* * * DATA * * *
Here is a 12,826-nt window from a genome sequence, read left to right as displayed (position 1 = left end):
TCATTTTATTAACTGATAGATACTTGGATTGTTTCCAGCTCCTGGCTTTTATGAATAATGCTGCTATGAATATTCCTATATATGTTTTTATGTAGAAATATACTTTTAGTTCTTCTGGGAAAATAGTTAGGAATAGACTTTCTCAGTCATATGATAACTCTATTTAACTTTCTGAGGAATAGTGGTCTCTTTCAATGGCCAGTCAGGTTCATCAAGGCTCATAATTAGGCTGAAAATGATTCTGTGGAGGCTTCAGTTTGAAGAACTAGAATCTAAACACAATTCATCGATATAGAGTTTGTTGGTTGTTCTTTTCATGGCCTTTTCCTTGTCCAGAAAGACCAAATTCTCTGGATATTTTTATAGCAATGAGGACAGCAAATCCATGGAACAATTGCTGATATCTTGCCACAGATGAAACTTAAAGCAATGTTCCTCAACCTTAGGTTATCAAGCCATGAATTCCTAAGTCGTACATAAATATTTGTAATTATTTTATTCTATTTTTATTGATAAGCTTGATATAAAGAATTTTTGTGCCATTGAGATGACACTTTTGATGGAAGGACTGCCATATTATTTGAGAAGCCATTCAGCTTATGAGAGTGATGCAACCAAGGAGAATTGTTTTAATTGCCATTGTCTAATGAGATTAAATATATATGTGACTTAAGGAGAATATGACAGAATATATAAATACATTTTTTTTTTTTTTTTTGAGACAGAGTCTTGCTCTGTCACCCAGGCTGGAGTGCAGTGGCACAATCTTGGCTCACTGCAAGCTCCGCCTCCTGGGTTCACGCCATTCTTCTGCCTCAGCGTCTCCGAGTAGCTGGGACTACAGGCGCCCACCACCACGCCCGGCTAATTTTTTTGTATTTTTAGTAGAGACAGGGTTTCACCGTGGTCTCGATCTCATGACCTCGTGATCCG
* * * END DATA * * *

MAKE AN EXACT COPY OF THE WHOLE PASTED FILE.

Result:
Here is a 12,826-nt window from a genome sequence, read left to right as displayed (position 1 = left end):
TCATTTTATTAACTGATAGATACTTGGATTGTTTCCAGCTCCTGGCTTTTATGAATAATGCTGCTATGAATATTCCTATATATGTTTTTATGTAGAAATATACTTTTAGTTCTTCTGGGAAAATAGTTAGGAATAGACTTTCTCAGTCATATGATAACTCTATTTAACTTTCTGAGGAATAGTGGTCTCTTTCAATGGCCAGTCAGGTTCATCAAGGCTCATAATTAGGCTGAAAATGATTCTGTGGAGGCTTCAGTTTGAAGAACTAGAATCTAAACACAATTCATCGATATAGAGTTTGTTGGTTGTTCTTTTCATGGCCTTTTCCTTGTCCAGAAAGACCAAATTCTCTGGATATTTTTATAGCAATGAGGACAGCAAATCCATGGAACAATTGCTGATATCTTGCCACAGATGAAACTTAAAGCAATGTTCCTCAACCTTAGGTTATCAAGCCATGAATTCCTAAGTCGTACATAAATATTTGTAATTATTTTATTCTATTTTTATTGATAAGCTTGATATAAAGAATTTTTGTGCCATTGAGATGACACTTTTGATGGAAGGACTGCCATATTATTTGAGAAGCCATTCAGCTTATGAGAGTGATGCAACCAAGGAGAATTGTTTTAATTGCCATTGTCTAATGAGATTAAATATATATGTGACTTAAGGAGAATATGACAGAATATATAAATACATTTTTTTTTTTTTTTTTGAGACAGAGTCTTGCTCTGTCACCCAGGCTGGAGTGCAGTGGCACAATCTTGGCTCACTGCAAGCTCCGCCTCCTGGGTTCACGCCATTCTTCTGCCTCAGCGTCTCCGAGTAGCTGGGACTACAGGCGCCCACCACCACGCCCGGCTAATTTTTTTGTATTTTTAGTAGAGACAGGGTTTCACCGTGGTCTCGATCTCATGACCTCGTGATCCG